THE DOCTRINE OF JUSTIFICATION
(Lesson 20 on Bible Doctrines)
"Then Job answered and said, I know it is so of a truth: but how should man be just with God?" (Job 9:1,2).
"Be it known unto you therefore, men and brethren, that through this man is preached unto you the forgiveness of sins: And by Him all that believe are justified from all things, from which ye could not be justified by the law of Moses" (Acts 13:38,39).
- THE DEFINITION OF JUSTIFICATION
"Justification is the judicial act of God whereby those who put faith in Christ are declared righteous in His eyes, and free from guilt and punishment" (William Evans, The Great Doctrines of the Bible).
II. THE MEANING OF JUSTIFICATION
- To justify means to declare righteous; to announce or pronounce a favorable verdict. It does not mean to make righteous, but to announce righteousness (cf. Deut.25:1).
- To justify means to declare righteous in a legal sense. "There are only three options open to God as sinners stand in His courtroom. He must condemn them, compromise His own righteousness to receive them as they are, or He can change them into righteous people. If He can exercise the third option, then He can announce them righteous, which is justification" (Charles C. Ryrie, Basic Theology).
- Justification is a change in a manís relation or standing before God. This relationship has been disturbed by the sin of man. Justification is a change from guilt and condemnation to acquittal and acceptance.
- Regeneration has to do with the change of the believerís nature Ė it is subjective. Justification has to do with the change of his standing before God Ė it is objective. The former has to do with manís state; the latter, with his standing.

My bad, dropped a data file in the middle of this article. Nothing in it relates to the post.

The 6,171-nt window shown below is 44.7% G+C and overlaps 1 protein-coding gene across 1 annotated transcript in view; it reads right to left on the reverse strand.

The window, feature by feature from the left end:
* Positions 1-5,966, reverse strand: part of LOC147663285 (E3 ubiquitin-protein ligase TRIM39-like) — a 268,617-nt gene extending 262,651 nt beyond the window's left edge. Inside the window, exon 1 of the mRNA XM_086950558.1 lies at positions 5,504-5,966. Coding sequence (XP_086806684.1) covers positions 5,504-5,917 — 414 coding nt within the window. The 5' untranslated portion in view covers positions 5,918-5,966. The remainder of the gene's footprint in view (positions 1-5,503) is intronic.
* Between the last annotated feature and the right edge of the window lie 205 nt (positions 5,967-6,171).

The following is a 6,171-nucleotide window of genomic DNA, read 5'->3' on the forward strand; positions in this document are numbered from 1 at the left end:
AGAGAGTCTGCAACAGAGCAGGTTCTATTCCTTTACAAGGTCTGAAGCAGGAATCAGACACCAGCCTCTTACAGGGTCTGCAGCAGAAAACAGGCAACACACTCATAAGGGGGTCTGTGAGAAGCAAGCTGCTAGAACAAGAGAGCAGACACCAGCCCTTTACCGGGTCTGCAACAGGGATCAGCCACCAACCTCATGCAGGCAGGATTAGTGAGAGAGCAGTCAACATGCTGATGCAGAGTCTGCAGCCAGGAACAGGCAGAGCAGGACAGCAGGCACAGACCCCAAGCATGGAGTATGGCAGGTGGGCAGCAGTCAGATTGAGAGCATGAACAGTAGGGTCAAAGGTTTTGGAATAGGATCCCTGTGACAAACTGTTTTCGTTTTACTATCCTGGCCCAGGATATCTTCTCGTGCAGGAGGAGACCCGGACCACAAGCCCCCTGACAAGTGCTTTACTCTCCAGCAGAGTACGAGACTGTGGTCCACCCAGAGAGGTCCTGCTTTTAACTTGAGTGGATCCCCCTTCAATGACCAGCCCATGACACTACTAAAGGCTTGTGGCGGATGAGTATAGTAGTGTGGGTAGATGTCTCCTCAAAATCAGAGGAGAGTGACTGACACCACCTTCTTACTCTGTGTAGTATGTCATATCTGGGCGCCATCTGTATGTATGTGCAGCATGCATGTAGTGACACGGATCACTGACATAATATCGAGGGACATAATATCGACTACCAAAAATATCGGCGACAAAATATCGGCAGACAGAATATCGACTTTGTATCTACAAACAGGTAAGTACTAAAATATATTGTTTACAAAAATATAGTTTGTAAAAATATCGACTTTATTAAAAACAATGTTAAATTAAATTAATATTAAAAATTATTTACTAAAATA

- Justification involves the imputation of Christís righteousness, and restoration to Godís favor (Rom.5:17-21).
- THE METHOD OF JUSTIFICATION
- At the judgment bar of God no man can be counted righteous in his own sight because of his obedience to the law. "Therefore by the deeds of the law there shall no flesh be justified in His sight: for by the law is the knowledge of sinÖWhere is boasting then? It is excluded. By what law? of works? Nay: but by the law of faith. Therefore we conclude that a man is justified by faith without the deeds of the law" (Rom.3:20,27,28). The law can open the sinnerís eyes to his sin, but it cannot remove the sin. Only the blood of the Lord Jesus Christ can wash away our sins. The Bible is clear that we are "justified by His blood" (Rom.5:9); this is the ground of justification.
- "The justified believer has been in court, only to learn that nothing is laid to his charge" (Scofield Study Bible, p. 1195). We have been "justified freely by His grace" (Rom.3:24); this is the source of justification.
- Sinners are justified by grace through faith alone. "Therefore we conclude that a man is justified by faith without the deeds of the law" (Rom.3:28); this is the condition of justification.
- THE EVIDENCE OF JUSTIFICATION
- "Justification before the bar of God is demonstrated by holiness of life here on earth before the bar of men. This was the perspective of James when he wrote that we are justified by works (James 2:24). Unproductive faith is not genuine faith; therefore what we are in Christ will be seen in what we are before men" (Ryrie, Ibid.).
- We are justified judicially by God (Rom.8:33); meritoriously by Christ (Isa.53:11); mediately by faith (Rom.5:1); and evidentially by works (James 2:17-26).
- "Does your life testify to the reality of the faith that you profess? If you have trusted Christ, you are complete in Him, you are justified freely by His grace. Now by a life devoted to His interests you are to prove to those around you the reality of that faith of which you speak" (H. A. Ironside, Great Words of the Gospel).
Pastor James Barker